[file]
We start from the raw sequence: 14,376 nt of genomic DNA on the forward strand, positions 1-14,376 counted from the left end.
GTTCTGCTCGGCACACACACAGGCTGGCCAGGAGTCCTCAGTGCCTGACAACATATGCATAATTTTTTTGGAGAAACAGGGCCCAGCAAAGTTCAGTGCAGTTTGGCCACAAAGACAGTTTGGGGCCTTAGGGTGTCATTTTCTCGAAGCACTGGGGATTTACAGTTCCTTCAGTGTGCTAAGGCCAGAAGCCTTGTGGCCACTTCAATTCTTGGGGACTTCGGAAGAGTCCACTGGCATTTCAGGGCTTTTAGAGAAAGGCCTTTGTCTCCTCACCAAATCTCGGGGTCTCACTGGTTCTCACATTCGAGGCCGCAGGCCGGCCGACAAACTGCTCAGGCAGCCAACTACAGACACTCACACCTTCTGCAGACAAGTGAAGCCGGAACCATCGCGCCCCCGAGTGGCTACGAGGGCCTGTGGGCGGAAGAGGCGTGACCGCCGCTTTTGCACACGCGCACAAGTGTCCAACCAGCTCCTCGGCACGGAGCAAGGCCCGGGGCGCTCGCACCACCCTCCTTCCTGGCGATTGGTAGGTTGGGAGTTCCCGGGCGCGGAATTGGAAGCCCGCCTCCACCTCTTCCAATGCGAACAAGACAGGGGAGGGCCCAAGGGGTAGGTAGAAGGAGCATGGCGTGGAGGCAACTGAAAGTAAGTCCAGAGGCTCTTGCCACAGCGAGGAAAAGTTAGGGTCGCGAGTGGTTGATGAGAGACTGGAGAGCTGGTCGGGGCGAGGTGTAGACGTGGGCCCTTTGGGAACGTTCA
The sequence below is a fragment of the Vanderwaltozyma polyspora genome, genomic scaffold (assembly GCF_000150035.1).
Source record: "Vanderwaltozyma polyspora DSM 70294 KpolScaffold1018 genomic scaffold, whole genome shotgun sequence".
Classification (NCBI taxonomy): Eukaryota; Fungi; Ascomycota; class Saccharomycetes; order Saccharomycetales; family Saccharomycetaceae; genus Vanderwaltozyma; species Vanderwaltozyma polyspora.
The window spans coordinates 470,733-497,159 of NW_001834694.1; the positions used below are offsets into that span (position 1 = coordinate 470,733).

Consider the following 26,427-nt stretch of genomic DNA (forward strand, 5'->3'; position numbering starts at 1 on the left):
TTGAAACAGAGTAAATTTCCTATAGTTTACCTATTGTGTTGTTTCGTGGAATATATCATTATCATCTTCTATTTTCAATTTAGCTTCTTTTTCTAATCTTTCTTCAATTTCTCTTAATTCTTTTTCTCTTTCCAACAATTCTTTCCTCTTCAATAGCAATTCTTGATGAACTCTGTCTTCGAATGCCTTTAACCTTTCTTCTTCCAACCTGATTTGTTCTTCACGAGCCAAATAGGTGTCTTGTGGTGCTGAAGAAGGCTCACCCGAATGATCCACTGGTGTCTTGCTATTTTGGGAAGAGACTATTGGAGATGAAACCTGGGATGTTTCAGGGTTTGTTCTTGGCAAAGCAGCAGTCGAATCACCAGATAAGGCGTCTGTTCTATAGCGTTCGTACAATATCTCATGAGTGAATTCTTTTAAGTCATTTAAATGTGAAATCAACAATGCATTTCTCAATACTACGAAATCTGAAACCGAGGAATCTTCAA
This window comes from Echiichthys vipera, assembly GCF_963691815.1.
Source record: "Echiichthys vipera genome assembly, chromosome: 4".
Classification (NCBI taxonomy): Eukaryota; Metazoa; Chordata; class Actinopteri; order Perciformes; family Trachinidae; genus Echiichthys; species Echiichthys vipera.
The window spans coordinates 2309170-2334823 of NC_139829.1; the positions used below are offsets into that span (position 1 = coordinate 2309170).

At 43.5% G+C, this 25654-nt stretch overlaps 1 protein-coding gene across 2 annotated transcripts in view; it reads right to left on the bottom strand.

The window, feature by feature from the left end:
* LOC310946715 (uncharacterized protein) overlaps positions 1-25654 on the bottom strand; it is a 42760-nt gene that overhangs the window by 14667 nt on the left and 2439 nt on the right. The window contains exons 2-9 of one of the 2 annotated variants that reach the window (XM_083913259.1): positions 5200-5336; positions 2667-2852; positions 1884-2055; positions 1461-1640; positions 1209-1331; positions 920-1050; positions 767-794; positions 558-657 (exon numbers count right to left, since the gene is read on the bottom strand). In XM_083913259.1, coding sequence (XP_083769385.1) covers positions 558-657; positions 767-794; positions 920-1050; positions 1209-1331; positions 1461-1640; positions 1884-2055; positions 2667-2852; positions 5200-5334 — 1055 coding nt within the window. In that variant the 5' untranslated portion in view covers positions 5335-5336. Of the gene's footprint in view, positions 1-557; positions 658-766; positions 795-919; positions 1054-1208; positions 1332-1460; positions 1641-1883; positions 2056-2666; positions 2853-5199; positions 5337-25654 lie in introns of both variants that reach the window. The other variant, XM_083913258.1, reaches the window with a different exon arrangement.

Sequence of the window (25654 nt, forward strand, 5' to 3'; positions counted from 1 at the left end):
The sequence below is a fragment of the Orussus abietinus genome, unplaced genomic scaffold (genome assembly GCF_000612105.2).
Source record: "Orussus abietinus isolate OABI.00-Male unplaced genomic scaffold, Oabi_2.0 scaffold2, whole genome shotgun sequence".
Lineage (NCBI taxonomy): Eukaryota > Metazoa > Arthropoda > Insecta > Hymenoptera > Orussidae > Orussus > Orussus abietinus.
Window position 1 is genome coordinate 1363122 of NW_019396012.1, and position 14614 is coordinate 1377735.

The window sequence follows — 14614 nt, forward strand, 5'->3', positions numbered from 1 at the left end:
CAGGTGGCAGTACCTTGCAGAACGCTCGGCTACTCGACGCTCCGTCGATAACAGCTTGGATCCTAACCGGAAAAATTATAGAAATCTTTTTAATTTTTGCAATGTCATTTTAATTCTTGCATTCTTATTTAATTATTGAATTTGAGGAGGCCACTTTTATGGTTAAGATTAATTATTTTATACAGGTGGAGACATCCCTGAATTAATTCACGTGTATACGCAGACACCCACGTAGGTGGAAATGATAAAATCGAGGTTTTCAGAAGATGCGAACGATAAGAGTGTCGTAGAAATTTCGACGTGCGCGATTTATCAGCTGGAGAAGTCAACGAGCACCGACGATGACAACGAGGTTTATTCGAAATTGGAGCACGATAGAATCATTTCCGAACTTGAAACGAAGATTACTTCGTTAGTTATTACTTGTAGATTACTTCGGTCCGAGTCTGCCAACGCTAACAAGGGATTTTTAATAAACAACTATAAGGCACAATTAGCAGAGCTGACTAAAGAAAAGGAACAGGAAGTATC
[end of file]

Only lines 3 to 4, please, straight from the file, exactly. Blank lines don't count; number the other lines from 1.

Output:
The sequence below is a fragment of the Vanderwaltozyma polyspora genome, genomic scaffold (assembly GCF_000150035.1).
Source record: "Vanderwaltozyma polyspora DSM 70294 KpolScaffold1018 genomic scaffold, whole genome shotgun sequence".